Disconnection and poverty plague thousands of kids in Louisville. Some 160,000 Jefferson County children live in poverty and about 11,400 young people between the ages of 16 and 24 are out of work and not attending school, according to a new report released Wednesday. [WFPL]

It is no fantasy to say the drip-drip-drip of the Trump-Russia investigations is draining this presidency of political capital. The president’s historically high disapproval rating — 51 percent in the latest McClatchy poll — tells the same story. That’s why astute Republicans are starting to look out for themselves. [The Hill]

Madison County took the next step Friday toward fulfilling Judge/Executive Reagan Taylor’s dream for an innovative, comprehensive attack on the substance abuse epidemic. [Richmond Register]

During the first public Senate Intelligence Committee hearing about Russia’s meddling in the presidential election on Thursday, former FBI special agent Clint Watts explained how Russia and the Trump campaign team up to weaponize fake news. [ThinkProgress]

The $28 million construction project for the new Maysville Community and Technical College-Rowan Campus, located in the John Will Stacy MMRC Regional Business Park on KY 801, is on schedule, according to director Russ Ward. [The Morehead News]

The husband-and-wife team of Jared Kushner and Ivanka Trump, now both senior federal government officials, has been alongside Trump as the White House has hosted dozens of chief executives and a handful of world leaders in recent weeks. [NY Times]

Cortni Crews was named assistant superintendent of Barren County Schools at a press conference Friday afternoon at the BCS central office. [Glasgow Daily Times]

At the Boys and Girls Club in this rural city in southern Oklahoma, the director is unsure how he will stay open if Trump’s proposed budget goes through, eliminating money for several staff positions. [WaPo]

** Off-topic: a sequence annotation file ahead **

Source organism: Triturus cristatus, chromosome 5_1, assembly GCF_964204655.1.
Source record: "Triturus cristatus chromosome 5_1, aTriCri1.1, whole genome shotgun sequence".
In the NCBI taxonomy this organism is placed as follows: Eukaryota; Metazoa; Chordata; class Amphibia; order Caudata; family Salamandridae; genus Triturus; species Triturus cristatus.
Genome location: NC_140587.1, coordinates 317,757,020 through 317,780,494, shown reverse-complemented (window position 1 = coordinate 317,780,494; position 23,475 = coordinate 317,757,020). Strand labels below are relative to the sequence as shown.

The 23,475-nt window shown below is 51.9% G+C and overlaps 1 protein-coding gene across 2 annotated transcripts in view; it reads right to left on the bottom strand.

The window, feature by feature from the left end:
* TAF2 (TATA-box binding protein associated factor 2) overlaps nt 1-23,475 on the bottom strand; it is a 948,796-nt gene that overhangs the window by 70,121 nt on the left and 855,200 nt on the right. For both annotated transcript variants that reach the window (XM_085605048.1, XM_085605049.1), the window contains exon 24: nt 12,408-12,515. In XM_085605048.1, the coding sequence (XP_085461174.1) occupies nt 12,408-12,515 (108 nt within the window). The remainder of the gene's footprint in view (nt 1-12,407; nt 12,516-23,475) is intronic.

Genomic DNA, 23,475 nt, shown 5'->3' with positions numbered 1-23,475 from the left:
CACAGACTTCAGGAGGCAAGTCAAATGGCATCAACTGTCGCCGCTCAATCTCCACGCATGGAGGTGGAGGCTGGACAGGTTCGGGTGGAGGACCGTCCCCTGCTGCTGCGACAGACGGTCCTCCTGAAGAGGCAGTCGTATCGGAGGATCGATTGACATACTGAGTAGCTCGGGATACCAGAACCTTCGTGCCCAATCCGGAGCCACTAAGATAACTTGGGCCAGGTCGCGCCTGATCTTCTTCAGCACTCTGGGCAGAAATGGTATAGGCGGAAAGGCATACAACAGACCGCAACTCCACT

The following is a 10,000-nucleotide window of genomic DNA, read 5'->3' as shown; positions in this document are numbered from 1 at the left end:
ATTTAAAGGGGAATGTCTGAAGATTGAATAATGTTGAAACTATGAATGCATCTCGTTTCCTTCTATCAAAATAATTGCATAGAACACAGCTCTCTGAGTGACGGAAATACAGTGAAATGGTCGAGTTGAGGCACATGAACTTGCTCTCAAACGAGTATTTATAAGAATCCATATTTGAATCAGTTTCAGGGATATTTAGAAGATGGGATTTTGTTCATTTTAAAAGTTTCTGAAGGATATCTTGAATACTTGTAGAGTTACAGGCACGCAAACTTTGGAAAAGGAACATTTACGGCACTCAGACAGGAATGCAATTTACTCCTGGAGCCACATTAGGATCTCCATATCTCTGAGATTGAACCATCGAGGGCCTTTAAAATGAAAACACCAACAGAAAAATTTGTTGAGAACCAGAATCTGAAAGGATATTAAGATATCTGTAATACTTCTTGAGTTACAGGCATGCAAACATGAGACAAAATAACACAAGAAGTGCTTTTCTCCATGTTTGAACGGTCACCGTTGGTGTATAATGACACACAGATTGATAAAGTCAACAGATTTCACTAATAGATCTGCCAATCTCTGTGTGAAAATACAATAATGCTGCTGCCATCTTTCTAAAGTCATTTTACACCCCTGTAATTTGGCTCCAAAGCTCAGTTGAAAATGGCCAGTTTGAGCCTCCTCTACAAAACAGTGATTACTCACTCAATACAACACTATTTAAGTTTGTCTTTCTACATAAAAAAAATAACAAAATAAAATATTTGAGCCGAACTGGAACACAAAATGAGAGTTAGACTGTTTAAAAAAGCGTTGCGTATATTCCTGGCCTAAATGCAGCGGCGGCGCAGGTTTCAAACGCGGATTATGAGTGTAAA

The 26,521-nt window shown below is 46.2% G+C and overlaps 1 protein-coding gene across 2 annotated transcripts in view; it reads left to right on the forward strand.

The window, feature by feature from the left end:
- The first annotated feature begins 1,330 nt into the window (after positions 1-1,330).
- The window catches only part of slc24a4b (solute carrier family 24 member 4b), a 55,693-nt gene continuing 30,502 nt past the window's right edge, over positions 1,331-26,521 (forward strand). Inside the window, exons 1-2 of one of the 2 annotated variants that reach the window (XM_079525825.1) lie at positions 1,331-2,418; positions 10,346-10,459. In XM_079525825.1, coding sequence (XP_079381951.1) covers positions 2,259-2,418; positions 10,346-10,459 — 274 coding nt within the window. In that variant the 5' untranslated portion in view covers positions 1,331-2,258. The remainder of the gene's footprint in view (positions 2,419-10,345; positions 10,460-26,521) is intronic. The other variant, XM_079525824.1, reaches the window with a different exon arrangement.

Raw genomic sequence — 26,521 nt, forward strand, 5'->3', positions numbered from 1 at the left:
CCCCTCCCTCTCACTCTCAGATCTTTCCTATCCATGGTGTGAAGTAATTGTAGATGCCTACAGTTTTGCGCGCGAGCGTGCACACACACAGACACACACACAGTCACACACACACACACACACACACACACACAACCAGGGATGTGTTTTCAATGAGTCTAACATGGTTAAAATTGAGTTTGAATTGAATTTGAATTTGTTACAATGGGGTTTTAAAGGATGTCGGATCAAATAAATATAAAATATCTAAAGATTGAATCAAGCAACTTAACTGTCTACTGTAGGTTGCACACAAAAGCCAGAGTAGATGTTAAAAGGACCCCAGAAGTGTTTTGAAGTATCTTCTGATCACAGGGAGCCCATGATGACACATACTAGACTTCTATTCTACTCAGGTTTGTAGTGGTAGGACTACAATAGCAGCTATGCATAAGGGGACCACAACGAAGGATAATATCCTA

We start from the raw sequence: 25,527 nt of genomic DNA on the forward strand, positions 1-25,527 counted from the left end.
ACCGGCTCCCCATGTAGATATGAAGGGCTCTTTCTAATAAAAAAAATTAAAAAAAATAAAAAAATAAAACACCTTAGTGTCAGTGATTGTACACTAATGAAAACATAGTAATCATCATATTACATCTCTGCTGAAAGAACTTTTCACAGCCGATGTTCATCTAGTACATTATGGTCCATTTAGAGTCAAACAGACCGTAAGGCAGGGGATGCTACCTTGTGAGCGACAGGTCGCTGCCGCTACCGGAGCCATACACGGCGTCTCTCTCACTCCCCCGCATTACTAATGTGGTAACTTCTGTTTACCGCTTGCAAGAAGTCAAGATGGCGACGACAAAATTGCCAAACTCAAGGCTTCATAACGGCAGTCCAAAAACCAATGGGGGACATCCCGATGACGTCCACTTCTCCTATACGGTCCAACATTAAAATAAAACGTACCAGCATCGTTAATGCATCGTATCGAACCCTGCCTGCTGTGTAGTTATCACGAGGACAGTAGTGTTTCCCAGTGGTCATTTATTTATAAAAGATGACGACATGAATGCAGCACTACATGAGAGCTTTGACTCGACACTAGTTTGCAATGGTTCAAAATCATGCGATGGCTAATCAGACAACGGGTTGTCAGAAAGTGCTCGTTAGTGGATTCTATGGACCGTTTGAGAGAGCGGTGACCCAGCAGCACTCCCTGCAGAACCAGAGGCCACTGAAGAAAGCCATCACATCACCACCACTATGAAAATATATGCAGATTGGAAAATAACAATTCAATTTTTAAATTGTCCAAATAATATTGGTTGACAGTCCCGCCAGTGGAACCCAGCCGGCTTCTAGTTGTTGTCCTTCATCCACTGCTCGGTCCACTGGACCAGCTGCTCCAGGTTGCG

The coordinating agency for Kentucky’s public colleges and universities is expected to set a 3 to 5 percent limit on tuition increases for the upcoming school year. [Linda Blackford]

This is what happens when you mix corruption with stupidity. Environmental Protection Agency chief Scott Pruitt still doesn’t agree with the vast majority of climate scientists who say humans are the primary cause of climate change. [HuffPo]

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Kentucky Poverty’s International News Again

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Hahahaha, $7.5mil? The Kentucky Senate is getting a bill that would create a public corporation authorized to collect $7.5 million a year to diversify the struggling local economies of the state’s coal regions. [John Cheves]

Former Environmental Protection Agency Administrator Gina McCarthy warned on Saturday that the Trump administration’s funding cuts to the agency and rollback of Obama-era rules pose a major threat to public health. [HuffPo]

GIGANTIC PEE ALERT! Here’s Scott Jennings – the guy who told racist, anti-LatinX “jokes” at Fancy Farm and now spews homophobia on a regular basis – is panicking over mean liberals saying mean things about walking Turkey Waddle Mitch McConnell. The crazier Trump gets, the more panicked these Republican snowflakes like Jennings become. [C-J/AKN]